Martin Sach is the go to man if you want to know about the history of the icemen who lived and worked in Kings Cross. He’s been running the London Canal Museum on the New Wharf Road for the last 20 years. The museum is home to one of the only surviving ice wells in London that the public can go to and visit. The well, which used to store huge blocks of ice deep in the ground, is a large dark circular pit that was once forty-two feet deep.
It was built by the Swiss entrepreneur Carlos Gatti in the 1850’s and ‘60’s. Although not Italian himself, Gatti came from the Italian speaking, Ticino region of Switzerland. It is perhaps why large numbers of Italians migrated to the Kings Cross area and found work suppling Victorian London with ice long before the days of refrigeration.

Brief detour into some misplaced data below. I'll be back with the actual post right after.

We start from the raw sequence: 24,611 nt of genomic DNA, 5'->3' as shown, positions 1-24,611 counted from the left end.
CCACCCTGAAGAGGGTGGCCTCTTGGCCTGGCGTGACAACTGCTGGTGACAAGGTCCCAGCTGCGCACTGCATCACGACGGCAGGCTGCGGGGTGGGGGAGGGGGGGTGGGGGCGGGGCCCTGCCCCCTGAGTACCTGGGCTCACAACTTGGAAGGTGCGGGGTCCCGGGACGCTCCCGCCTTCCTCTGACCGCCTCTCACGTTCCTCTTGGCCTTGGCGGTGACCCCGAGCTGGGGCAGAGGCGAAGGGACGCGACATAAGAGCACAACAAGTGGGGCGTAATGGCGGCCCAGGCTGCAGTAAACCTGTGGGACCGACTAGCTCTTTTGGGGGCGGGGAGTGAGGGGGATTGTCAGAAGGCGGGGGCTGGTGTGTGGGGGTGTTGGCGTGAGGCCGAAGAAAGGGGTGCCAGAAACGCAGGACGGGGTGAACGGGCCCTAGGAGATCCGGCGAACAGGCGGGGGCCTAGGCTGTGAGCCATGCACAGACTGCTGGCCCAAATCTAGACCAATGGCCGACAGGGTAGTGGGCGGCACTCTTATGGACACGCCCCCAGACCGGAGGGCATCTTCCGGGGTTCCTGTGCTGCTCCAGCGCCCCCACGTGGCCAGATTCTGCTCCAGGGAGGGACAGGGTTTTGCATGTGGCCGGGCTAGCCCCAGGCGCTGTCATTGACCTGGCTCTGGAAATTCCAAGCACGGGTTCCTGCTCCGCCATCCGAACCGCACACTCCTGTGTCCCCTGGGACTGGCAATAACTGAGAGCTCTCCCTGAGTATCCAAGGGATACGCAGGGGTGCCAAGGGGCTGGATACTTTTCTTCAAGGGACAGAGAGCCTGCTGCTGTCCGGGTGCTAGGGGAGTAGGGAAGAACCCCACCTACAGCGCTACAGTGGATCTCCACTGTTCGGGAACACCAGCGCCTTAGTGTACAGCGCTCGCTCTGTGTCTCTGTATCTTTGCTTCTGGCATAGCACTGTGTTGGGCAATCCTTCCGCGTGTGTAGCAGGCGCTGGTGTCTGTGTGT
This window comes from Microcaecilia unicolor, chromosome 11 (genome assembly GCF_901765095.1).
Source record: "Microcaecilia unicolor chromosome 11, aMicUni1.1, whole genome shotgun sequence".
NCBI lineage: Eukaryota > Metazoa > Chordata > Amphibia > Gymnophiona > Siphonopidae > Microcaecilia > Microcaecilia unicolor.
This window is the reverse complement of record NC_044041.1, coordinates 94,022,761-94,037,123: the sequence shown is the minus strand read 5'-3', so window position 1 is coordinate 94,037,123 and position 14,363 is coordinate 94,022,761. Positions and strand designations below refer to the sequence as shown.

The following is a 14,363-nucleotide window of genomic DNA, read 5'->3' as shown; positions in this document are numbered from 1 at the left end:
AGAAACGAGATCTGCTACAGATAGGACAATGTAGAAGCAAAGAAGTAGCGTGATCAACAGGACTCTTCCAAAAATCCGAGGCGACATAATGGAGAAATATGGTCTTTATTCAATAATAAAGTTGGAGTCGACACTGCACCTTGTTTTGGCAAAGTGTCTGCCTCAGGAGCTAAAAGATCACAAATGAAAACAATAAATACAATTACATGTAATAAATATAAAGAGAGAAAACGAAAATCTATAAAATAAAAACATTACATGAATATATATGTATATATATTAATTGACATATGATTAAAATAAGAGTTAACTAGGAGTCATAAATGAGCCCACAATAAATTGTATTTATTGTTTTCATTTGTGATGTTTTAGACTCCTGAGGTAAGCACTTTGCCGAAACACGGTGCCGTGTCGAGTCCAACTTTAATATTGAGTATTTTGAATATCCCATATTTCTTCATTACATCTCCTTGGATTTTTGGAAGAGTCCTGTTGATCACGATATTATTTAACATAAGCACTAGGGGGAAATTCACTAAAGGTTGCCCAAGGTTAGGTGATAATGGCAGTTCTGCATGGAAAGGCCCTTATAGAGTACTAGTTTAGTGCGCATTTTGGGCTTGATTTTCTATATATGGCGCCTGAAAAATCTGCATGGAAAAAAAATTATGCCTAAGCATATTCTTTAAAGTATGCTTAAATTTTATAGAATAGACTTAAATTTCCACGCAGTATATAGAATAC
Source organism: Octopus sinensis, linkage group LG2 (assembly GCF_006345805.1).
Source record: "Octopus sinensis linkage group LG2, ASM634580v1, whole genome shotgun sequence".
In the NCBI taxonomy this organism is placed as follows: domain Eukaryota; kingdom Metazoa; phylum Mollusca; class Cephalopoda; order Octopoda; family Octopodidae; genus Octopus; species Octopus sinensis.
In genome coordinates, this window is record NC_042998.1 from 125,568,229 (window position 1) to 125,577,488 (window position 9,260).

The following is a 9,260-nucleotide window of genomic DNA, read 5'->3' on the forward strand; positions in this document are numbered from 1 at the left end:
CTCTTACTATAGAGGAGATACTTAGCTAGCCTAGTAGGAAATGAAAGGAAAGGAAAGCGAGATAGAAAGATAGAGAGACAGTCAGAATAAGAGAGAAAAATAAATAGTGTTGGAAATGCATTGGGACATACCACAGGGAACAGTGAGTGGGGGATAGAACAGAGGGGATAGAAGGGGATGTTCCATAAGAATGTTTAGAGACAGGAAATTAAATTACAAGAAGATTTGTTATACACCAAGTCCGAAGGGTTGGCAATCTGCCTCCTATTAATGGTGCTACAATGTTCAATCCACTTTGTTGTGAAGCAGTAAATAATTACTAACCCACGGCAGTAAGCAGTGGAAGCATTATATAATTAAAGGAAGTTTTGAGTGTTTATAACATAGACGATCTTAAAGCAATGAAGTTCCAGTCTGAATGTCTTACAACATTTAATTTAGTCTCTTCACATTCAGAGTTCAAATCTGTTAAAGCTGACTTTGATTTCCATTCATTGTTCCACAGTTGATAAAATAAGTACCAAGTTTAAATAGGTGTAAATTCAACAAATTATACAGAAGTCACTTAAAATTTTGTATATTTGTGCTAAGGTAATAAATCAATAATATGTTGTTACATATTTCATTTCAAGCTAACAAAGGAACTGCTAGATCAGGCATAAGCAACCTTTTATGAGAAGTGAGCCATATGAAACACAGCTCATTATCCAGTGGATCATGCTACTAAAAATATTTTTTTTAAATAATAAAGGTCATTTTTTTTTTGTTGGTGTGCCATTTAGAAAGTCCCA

The museum is a hidden gem tucked away down the back streets off York Road. Once inside you can access the Battle Bridge Canal an off-shoot of the Regents Canal where the boats and tugs laden with grain, fruit, cattle-feed and of course ice would be unloaded and distributed.
It is here on the canal where I find Martin and the story of the ice wells begin.
Story by Lainy Malkani